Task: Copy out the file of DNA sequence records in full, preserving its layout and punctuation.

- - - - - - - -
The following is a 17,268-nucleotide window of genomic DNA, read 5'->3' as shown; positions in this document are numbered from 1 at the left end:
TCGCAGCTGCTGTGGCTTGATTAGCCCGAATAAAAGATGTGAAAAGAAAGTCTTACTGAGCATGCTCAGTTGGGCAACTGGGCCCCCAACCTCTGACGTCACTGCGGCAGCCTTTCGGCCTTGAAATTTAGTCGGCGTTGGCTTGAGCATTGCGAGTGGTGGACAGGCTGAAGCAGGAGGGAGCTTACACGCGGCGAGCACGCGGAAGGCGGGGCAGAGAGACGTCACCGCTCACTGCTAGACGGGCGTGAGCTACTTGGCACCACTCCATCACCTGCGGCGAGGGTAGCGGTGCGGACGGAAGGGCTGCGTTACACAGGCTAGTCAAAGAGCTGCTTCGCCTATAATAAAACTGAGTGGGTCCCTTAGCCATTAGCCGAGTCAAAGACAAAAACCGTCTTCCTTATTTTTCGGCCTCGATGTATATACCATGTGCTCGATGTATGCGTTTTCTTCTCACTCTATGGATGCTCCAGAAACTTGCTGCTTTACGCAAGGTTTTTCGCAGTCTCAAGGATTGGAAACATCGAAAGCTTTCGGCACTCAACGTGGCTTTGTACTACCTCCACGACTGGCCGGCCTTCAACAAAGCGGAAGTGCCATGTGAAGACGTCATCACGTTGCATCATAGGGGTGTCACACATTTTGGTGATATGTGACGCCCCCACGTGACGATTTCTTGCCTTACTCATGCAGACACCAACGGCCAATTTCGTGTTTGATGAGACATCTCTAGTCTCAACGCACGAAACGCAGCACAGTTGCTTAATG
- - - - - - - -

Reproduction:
The following is a 17,268-nucleotide window of genomic DNA, read 5'->3' as shown; positions in this document are numbered from 1 at the left end:
TCGCAGCTGCTGTGGCTTGATTAGCCCGAATAAAAGATGTGAAAAGAAAGTCTTACTGAGCATGCTCAGTTGGGCAACTGGGCCCCCAACCTCTGACGTCACTGCGGCAGCCTTTCGGCCTTGAAATTTAGTCGGCGTTGGCTTGAGCATTGCGAGTGGTGGACAGGCTGAAGCAGGAGGGAGCTTACACGCGGCGAGCACGCGGAAGGCGGGGCAGAGAGACGTCACCGCTCACTGCTAGACGGGCGTGAGCTACTTGGCACCACTCCATCACCTGCGGCGAGGGTAGCGGTGCGGACGGAAGGGCTGCGTTACACAGGCTAGTCAAAGAGCTGCTTCGCCTATAATAAAACTGAGTGGGTCCCTTAGCCATTAGCCGAGTCAAAGACAAAAACCGTCTTCCTTATTTTTCGGCCTCGATGTATATACCATGTGCTCGATGTATGCGTTTTCTTCTCACTCTATGGATGCTCCAGAAACTTGCTGCTTTACGCAAGGTTTTTCGCAGTCTCAAGGATTGGAAACATCGAAAGCTTTCGGCACTCAACGTGGCTTTGTACTACCTCCACGACTGGCCGGCCTTCAACAAAGCGGAAGTGCCATGTGAAGACGTCATCACGTTGCATCATAGGGGTGTCACACATTTTGGTGATATGTGACGCCCCCACGTGACGATTTCTTGCCTTACTCATGCAGACACCAACGGCCAATTTCGTGTTTGATGAGACATCTCTAGTCTCAACGCACGAAACGCAGCACAGTTGCTTAATG